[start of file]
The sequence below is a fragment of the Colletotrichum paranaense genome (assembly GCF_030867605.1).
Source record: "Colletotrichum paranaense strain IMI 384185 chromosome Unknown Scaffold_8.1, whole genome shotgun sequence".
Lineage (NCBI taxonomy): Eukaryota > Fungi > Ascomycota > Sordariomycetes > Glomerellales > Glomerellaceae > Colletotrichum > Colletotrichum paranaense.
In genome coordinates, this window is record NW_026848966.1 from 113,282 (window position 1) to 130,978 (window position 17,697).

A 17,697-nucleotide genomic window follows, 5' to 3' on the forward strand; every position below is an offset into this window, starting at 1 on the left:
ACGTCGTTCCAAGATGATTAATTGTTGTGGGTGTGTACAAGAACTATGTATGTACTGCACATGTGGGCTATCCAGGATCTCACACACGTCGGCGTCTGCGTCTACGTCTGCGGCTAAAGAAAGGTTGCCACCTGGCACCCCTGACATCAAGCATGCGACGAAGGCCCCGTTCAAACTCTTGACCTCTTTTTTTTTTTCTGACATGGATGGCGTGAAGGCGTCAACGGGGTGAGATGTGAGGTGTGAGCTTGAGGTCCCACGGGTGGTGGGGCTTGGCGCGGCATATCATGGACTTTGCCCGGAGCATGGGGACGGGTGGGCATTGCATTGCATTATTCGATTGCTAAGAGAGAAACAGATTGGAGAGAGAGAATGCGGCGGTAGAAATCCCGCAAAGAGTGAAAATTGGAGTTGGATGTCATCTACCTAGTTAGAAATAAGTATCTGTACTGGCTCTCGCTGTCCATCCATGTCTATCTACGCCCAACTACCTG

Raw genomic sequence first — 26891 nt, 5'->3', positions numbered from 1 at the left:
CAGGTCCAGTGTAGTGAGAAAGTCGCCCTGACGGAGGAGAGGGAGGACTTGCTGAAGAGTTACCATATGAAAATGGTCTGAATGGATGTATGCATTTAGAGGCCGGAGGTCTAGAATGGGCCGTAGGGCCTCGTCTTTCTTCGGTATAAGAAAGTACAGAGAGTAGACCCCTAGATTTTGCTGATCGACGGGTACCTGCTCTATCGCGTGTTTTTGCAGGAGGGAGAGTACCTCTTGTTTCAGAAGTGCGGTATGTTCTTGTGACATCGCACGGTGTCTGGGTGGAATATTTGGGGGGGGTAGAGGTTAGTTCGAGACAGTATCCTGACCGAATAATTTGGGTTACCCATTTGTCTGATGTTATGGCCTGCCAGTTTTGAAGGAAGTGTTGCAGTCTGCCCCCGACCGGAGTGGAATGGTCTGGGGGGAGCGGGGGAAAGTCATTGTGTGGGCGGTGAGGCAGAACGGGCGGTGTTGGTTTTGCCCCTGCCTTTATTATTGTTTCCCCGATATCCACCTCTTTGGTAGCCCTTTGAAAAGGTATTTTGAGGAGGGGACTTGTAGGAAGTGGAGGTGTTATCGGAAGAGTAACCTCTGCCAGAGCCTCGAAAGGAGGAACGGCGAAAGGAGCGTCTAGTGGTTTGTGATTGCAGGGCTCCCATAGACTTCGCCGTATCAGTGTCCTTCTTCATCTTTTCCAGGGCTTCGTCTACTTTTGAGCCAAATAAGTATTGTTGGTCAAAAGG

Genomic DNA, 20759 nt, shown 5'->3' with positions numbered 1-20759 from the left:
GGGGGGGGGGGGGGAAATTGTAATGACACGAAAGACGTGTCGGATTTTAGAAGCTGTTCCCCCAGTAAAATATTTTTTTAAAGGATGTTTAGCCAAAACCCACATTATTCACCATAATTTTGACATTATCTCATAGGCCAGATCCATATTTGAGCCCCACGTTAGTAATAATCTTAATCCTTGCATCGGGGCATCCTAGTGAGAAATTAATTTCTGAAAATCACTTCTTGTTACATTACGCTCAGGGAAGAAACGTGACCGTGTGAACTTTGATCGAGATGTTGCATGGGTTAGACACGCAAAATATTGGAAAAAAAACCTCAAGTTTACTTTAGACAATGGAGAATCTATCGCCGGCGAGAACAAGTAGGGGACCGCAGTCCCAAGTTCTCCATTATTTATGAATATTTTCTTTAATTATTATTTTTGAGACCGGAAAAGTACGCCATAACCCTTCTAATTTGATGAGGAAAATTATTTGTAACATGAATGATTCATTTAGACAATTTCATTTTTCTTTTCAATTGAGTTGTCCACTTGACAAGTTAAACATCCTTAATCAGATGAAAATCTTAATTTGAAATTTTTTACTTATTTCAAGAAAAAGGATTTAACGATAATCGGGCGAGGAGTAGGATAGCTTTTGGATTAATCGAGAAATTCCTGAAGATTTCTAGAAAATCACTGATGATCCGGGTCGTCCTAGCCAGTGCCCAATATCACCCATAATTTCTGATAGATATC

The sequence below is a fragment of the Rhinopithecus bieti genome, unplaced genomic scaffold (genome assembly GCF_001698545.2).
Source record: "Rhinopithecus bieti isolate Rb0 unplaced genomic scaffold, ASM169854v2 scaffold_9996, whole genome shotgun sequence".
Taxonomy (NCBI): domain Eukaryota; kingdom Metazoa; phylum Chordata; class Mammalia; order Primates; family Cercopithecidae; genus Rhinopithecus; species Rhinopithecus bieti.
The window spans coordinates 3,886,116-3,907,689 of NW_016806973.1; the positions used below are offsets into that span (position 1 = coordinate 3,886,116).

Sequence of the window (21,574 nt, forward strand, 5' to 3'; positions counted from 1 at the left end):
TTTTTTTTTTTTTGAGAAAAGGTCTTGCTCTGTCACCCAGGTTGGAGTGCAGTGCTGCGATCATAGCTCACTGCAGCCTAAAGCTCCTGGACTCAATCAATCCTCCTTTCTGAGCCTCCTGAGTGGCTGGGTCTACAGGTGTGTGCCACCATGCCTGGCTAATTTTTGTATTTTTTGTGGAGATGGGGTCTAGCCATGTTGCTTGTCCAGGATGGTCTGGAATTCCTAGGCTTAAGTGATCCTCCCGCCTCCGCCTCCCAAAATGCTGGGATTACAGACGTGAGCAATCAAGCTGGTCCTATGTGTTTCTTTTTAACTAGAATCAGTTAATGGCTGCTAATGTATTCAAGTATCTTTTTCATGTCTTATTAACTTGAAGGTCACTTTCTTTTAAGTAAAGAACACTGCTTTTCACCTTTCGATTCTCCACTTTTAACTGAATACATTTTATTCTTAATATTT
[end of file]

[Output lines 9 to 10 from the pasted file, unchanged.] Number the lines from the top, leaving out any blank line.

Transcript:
Genomic DNA, 20759 nt, shown 5'->3' with positions numbered 1-20759 from the left:
GGGGGGGGGGGGGGAAATTGTAATGACACGAAAGACGTGTCGGATTTTAGAAGCTGTTCCCCCAGTAAAATATTTTTTTAAAGGATGTTTAGCCAAAACCCACATTATTCACCATAATTTTGACATTATCTCATAGGCCAGATCCATATTTGAGCCCCACGTTAGTAATAATCTTAATCCTTGCATCGGGGCATCCTAGTGAGAAATTAATTTCTGAAAATCACTTCTTGTTACATTACGCTCAGGGAAGAAACGTGACCGTGTGAACTTTGATCGAGATGTTGCATGGGTTAGACACGCAAAATATTGGAAAAAAAACCTCAAGTTTACTTTAGACAATGGAGAATCTATCGCCGGCGAGAACAAGTAGGGGACCGCAGTCCCAAGTTCTCCATTATTTATGAATATTTTCTTTAATTATTATTTTTGAGACCGGAAAAGTACGCCATAACCCTTCTAATTTGATGAGGAAAATTATTTGTAACATGAATGATTCATTTAGACAATTTCATTTTTCTTTTCAATTGAGTTGTCCACTTGACAAGTTAAACATCCTTAATCAGATGAAAATCTTAATTTGAAATTTTTTACTTATTTCAAGAAAAAGGATTTAACGATAATCGGGCGAGGAGTAGGATAGCTTTTGGATTAATCGAGAAATTCCTGAAGATTTCTAGAAAATCACTGATGATCCGGGTCGTCCTAGCCAGTGCCCAATATCACCCATAATTTCTGATAGATATC